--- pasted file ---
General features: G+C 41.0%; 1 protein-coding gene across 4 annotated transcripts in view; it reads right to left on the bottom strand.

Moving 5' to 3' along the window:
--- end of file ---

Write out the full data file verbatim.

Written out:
General features: G+C 41.0%; 1 protein-coding gene across 4 annotated transcripts in view; it reads right to left on the bottom strand.

Moving 5' to 3' along the window: